Roshani Chokshi’s debut novel The Star-Touched Queen is an adventure, taking the reader through far-away otherworldly lands on a journey of self-reflection and self-discovery. Driven to enchanted bazaars and palaces of another time, racing on horseback across barren fields and wild jungles, the story engulfs the reader, allowing readers to become one with the character Mayavati as she bites into fairy fruits of sapphires and pearls and wears a crown of stars in her hair.
Told in horoscopes and embedded in myth, this story captivates and entrances the reader, lulling them with dreamlike images of golden honeycomb archives and gem-laden palace hallways, inviting readers into a world of fantasy, fairytale, lore and beauty. Spoken in riddles, the novel itself encourages deep thinking. Reminding us that “everything is a matter of interpretation” (112) the book promotes thoughtful decision making. Urging readers to practice “a different way of seeing” (143). But reader beware: The Star-Touched Queen bears virtue and valor, but also loses herself to impulsivity and falls victim to rumor. Like any other mortal, Maya must overcome her past in order to triumph in her future. Following her trials the reader learns from her mistakes, understanding as she does the importance of logic, reasoning, and fairness. Her lover Amar helps her in (re)discovering herself, gently encouraging her strengths and challenging her weaknesses, while simultaneously doing his best to protect her from her those who might try and ruin her.
“I am a collection of oddities, a circus of neurons and electrons: my heart is the ringmaster, my soul is the trapeze artist, and the world is my audience. It sounds strange because it is, and it is, because I am strange.” – Mim Malone
Mosquitoland is a novel about a girl named Mim aka Mary Iris Malone. Mim has had her life uprooted when her parents divorce and she moves from Cleveland to Mississippi with her Father and stepmother against her wishes. When she overhears that her mother, who she hasn’t heard from in three weeks, is sick she immediately decides to go see her herself. She jumps onto a Greyhound bus to do just that but not everything goes as smoothly she planned. Continue reading
At twenty-two, Cheryl Strayed thought she had lost everything. In the wake of her mothers death, her family scattered and her own marriage was soon destroyed. Four years later, with nothing more to lose, she made the most impulsive decision of her life. With no experience or training, driven only by blind will, she would hike more than a thousand miles of the Pacific Crest Trail from the Mojave Desert through California and Oregon to Washington State—and she would do it alone. Told with suspense and style, sparkling with warmth and humor, Wild powerfully captures the terrors and pleasures of one young woman forging ahead against all odds on a journey that maddened, strengthened, and ultimately healed her. Continue reading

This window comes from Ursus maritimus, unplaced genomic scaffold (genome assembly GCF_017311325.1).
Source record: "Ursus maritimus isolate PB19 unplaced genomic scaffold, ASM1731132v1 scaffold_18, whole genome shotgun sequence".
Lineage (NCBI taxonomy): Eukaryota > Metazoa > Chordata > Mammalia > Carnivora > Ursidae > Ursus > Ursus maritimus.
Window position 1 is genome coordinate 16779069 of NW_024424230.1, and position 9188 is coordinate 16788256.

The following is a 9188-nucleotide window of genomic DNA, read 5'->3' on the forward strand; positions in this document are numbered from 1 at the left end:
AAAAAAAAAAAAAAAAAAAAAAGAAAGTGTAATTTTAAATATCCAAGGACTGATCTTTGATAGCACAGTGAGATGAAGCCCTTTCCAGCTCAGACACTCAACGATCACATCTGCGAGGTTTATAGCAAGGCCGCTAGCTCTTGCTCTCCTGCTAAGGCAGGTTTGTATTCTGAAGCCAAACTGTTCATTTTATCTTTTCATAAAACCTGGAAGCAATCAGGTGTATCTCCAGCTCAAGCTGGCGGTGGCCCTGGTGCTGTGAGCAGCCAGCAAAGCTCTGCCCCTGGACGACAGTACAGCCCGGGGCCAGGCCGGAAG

Directed by Jean-Marc Vallée, Wild is based on Cheryl Strayed’s memoir of her journey along the Pacific Crest Trail. Driven to the edge by the loss of her beloved mother (Laura Dern), the dissolution of her marriage and a headlong dive into self-destructive behavior, Cheryl Strayed (Reese Witherspoon) makes a decision to halt her downward spiral and put her life back together again. With no outdoors experience, a heavy backpack and little else to go on but her own will, Cheryl sets out alone to hike the Pacific Crest Trail — one of the country’s longest and toughest through-trails.
Powerfully moving and emotionally resonant, the film opens with the climactic loss of a boot as it slips from Cheryl Strayed’s mountain top perch, which is immediately followed by a barrage of flashback memories and thoughts — bursting images of a fox, of a horse, of dictionary definitions, of her mother’s face. This opening serves as a framework to outline the story, attempting to afford the viewer with a general overview into the journey that is about to unfold. Continue reading